Nova Scotia’s council to improve classroom conditions is spending $1.9 million to hire more than a dozen truant officers, although they won't be called that.

Fourteen attendance support workers will be introduced with hopes of cutting down on the alarming rate of absenteeism among students in the province.

The provincial government says more than 29,000 out of 118,000 miss more than 16 days of school a year.

“They will go where the students are,” says council member Jennifer Bruce. "They do have a budget for transportation to move around to find the students where they are, and they will have the responsibility to find those students where they are."

The council was formed early this year following a protracted labour dispute that saw the province impose a contract on more than 9,000 unionized teachers. Members include teachers, a student, a parent and a guidance counsellor.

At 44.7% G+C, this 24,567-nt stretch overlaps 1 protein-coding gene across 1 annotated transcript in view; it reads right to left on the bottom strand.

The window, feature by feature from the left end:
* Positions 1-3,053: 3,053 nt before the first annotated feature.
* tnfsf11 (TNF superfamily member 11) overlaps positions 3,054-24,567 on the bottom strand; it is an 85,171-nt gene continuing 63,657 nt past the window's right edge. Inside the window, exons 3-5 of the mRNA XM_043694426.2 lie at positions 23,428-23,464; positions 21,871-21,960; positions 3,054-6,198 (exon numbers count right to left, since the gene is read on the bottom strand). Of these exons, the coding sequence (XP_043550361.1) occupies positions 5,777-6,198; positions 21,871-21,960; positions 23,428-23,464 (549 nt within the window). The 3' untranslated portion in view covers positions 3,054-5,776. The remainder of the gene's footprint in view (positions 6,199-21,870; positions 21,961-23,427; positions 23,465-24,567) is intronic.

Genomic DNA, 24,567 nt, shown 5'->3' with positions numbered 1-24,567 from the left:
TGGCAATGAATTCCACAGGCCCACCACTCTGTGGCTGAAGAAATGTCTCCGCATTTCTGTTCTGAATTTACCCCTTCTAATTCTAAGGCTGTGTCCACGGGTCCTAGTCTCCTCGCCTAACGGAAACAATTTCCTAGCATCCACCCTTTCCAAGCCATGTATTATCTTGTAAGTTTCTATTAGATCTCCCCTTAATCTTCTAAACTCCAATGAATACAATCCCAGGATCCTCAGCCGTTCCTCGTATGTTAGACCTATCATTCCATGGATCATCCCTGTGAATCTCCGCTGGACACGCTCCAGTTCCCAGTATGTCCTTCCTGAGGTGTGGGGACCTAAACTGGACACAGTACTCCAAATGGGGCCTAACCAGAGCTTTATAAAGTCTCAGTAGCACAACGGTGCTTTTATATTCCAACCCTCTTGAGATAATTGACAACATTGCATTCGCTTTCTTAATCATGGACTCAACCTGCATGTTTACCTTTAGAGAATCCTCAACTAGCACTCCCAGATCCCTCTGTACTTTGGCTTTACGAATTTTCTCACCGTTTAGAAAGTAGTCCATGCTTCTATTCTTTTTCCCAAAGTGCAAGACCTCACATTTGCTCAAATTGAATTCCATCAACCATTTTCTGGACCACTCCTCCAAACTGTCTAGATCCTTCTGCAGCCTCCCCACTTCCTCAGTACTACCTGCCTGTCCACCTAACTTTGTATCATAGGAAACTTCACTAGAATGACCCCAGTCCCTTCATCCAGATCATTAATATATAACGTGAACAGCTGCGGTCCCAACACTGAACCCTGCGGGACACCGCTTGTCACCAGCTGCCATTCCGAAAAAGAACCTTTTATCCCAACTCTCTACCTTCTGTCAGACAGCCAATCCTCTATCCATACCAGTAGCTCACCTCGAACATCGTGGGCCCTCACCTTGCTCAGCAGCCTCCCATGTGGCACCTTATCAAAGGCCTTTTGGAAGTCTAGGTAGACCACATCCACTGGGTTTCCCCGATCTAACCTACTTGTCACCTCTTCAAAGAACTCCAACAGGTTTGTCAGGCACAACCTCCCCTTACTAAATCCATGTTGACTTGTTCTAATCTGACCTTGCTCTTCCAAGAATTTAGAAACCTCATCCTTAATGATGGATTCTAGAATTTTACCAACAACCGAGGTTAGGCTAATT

The council has now spent nearly all of the $10 million they were granted for the year to help improve classroom conditions.

Nova Scotia Progressive Conservative education critic Tim Halman says the attendance support workers will be a step in the right direction, but he’ll still be watching the rollout closely.

“It will help. There's no doubt about that,” Halman says. "Attendance is a very complex issue. Oftentimes, when students aren't showing up for class, there’s a multitude of reasons.”

The council says work on hiring the attendance support workers will begin right away, and they should be on the job in the new year.

With files from CTV Atlantic’s Bruce Frisko.